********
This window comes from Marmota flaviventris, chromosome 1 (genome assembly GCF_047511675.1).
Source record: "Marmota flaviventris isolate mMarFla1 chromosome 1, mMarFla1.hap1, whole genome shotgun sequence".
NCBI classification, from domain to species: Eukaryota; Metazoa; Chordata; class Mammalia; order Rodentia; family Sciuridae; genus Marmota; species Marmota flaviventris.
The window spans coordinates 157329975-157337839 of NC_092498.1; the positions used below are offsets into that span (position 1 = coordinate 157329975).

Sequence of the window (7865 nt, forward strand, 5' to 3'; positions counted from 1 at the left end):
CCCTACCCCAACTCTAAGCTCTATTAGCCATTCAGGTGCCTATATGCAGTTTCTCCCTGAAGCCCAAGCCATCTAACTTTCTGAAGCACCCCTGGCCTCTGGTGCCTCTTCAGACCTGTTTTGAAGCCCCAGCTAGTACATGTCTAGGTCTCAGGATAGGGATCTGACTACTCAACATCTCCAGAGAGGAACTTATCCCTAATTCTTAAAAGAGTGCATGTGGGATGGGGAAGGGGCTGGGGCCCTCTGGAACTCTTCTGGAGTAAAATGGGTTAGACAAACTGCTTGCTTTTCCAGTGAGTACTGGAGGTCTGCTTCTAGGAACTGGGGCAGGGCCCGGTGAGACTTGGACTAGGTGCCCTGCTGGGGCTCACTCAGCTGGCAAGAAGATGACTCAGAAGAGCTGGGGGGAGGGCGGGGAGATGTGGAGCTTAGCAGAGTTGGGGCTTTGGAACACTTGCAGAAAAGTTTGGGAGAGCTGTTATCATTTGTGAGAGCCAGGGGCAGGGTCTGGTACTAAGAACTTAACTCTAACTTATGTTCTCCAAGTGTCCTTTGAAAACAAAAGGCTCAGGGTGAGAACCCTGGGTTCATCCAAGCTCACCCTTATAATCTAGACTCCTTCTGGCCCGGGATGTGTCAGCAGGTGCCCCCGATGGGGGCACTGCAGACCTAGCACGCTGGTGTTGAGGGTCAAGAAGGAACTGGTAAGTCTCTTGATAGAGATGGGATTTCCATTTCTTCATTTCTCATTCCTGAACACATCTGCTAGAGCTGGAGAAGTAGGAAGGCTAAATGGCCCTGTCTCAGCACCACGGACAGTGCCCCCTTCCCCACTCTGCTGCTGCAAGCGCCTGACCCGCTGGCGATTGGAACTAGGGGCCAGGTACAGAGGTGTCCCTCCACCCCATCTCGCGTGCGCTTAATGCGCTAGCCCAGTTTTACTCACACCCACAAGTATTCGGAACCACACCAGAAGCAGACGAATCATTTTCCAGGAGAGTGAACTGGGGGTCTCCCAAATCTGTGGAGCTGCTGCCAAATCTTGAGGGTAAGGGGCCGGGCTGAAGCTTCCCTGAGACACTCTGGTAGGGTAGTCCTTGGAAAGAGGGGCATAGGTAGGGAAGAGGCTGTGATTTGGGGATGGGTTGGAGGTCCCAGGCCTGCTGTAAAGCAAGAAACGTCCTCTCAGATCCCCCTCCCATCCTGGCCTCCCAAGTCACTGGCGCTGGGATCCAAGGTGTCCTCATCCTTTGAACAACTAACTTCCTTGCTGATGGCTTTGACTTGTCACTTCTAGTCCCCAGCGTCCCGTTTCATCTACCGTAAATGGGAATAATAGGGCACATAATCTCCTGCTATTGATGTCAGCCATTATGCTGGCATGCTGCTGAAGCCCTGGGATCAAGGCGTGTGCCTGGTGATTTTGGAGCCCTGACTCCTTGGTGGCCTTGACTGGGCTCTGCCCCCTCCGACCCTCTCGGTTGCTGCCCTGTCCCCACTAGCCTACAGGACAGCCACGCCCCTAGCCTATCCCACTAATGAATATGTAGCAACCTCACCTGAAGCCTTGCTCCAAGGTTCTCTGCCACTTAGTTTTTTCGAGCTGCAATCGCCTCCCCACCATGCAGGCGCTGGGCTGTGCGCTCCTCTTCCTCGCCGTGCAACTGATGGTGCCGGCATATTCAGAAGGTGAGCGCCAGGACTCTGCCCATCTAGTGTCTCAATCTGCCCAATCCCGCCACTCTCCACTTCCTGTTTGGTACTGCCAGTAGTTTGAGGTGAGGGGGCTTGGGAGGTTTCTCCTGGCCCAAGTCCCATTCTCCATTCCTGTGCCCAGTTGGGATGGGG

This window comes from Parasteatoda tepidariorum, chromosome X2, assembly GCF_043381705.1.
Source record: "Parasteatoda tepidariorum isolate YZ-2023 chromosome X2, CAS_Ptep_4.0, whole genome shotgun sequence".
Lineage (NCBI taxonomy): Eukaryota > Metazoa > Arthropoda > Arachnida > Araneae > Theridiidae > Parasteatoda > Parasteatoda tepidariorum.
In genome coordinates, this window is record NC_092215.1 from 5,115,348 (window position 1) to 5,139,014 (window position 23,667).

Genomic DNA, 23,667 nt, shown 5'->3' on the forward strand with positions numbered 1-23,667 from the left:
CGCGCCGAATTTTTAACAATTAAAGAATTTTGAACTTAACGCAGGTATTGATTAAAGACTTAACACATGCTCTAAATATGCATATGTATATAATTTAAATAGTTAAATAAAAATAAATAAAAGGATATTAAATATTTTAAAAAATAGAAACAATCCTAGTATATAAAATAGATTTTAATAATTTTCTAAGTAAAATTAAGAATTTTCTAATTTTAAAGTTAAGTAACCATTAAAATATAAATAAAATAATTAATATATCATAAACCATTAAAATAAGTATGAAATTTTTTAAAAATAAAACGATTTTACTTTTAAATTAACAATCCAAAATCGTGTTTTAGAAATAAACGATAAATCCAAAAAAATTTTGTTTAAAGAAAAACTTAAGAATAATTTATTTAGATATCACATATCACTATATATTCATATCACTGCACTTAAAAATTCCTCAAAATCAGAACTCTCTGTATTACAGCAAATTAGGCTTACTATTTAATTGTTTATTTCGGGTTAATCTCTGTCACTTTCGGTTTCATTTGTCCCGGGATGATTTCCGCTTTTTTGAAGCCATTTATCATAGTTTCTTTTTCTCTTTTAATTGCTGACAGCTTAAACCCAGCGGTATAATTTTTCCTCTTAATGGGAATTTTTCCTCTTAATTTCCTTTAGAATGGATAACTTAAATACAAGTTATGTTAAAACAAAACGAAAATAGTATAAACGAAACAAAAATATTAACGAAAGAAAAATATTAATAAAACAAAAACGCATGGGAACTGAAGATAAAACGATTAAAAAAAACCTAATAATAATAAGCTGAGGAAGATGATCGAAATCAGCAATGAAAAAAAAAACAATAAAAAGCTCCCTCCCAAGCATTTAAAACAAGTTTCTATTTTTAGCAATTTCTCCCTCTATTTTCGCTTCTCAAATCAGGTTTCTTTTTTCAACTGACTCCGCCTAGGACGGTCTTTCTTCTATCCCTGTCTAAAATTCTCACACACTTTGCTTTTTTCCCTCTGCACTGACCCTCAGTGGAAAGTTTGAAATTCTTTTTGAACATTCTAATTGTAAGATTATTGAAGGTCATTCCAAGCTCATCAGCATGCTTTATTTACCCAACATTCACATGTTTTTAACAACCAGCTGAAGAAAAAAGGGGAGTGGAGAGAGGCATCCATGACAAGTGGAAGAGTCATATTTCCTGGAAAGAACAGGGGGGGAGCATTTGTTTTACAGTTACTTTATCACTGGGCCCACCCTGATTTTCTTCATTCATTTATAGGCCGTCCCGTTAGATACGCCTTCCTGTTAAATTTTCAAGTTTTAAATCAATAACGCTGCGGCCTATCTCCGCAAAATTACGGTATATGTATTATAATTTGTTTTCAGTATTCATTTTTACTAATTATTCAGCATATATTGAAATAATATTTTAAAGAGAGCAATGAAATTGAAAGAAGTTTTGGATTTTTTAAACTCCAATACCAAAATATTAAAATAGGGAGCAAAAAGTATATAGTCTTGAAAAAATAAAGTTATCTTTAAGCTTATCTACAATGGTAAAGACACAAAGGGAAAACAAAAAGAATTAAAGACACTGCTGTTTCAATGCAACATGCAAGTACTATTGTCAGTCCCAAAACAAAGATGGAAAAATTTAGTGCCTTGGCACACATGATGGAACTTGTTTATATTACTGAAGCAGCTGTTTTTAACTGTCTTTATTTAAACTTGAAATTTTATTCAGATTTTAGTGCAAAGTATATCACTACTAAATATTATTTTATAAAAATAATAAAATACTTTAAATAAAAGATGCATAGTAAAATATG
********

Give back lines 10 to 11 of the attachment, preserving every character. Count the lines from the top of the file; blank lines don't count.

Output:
In genome coordinates, this window is record NC_092215.1 from 5,115,348 (window position 1) to 5,139,014 (window position 23,667).

Genomic DNA, 23,667 nt, shown 5'->3' on the forward strand with positions numbered 1-23,667 from the left: